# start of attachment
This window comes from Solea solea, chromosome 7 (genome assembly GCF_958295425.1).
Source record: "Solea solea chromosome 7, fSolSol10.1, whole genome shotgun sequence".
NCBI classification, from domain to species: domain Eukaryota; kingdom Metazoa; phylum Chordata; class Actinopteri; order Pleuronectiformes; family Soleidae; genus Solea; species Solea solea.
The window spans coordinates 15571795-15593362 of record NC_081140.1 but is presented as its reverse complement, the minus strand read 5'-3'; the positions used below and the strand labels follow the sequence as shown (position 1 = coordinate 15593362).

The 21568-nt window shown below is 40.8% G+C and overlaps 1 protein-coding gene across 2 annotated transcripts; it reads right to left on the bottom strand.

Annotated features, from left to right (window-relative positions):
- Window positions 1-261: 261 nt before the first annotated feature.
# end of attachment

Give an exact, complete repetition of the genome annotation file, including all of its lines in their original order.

This window comes from Solea solea, chromosome 7 (genome assembly GCF_958295425.1).
Source record: "Solea solea chromosome 7, fSolSol10.1, whole genome shotgun sequence".
NCBI classification, from domain to species: domain Eukaryota; kingdom Metazoa; phylum Chordata; class Actinopteri; order Pleuronectiformes; family Soleidae; genus Solea; species Solea solea.
The window spans coordinates 15571795-15593362 of record NC_081140.1 but is presented as its reverse complement, the minus strand read 5'-3'; the positions used below and the strand labels follow the sequence as shown (position 1 = coordinate 15593362).

The 21568-nt window shown below is 40.8% G+C and overlaps 1 protein-coding gene across 2 annotated transcripts; it reads right to left on the bottom strand.

Annotated features, from left to right (window-relative positions):
- Window positions 1-261: 261 nt before the first annotated feature.